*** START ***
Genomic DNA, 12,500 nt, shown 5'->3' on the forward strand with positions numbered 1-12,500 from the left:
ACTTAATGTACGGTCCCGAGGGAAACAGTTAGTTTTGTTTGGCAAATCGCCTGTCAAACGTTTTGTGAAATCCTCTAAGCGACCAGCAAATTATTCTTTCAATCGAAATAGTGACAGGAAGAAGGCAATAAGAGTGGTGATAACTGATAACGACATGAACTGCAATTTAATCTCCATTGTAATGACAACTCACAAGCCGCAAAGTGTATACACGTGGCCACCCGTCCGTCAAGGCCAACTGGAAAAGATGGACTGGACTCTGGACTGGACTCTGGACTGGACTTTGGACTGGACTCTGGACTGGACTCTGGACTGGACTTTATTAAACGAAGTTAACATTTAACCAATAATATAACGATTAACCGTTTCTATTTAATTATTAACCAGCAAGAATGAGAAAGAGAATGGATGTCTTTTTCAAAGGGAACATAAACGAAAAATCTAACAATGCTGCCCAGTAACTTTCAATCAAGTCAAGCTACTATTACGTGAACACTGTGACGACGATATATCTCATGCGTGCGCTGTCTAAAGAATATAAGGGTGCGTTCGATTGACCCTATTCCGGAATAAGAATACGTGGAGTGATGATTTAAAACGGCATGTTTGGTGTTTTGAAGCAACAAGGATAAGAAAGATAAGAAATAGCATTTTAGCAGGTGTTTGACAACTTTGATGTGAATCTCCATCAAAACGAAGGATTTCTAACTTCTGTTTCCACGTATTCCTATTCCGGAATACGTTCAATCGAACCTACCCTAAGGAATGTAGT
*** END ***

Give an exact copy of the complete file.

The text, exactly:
Genomic DNA, 12,500 nt, shown 5'->3' on the forward strand with positions numbered 1-12,500 from the left:
ACTTAATGTACGGTCCCGAGGGAAACAGTTAGTTTTGTTTGGCAAATCGCCTGTCAAACGTTTTGTGAAATCCTCTAAGCGACCAGCAAATTATTCTTTCAATCGAAATAGTGACAGGAAGAAGGCAATAAGAGTGGTGATAACTGATAACGACATGAACTGCAATTTAATCTCCATTGTAATGACAACTCACAAGCCGCAAAGTGTATACACGTGGCCACCCGTCCGTCAAGGCCAACTGGAAAAGATGGACTGGACTCTGGACTGGACTCTGGACTGGACTTTGGACTGGACTCTGGACTGGACTCTGGACTGGACTTTATTAAACGAAGTTAACATTTAACCAATAATATAACGATTAACCGTTTCTATTTAATTATTAACCAGCAAGAATGAGAAAGAGAATGGATGTCTTTTTCAAAGGGAACATAAACGAAAAATCTAACAATGCTGCCCAGTAACTTTCAATCAAGTCAAGCTACTATTACGTGAACACTGTGACGACGATATATCTCATGCGTGCGCTGTCTAAAGAATATAAGGGTGCGTTCGATTGACCCTATTCCGGAATAAGAATACGTGGAGTGATGATTTAAAACGGCATGTTTGGTGTTTTGAAGCAACAAGGATAAGAAAGATAAGAAATAGCATTTTAGCAGGTGTTTGACAACTTTGATGTGAATCTCCATCAAAACGAAGGATTTCTAACTTCTGTTTCCACGTATTCCTATTCCGGAATACGTTCAATCGAACCTACCCTAAGGAATGTAGT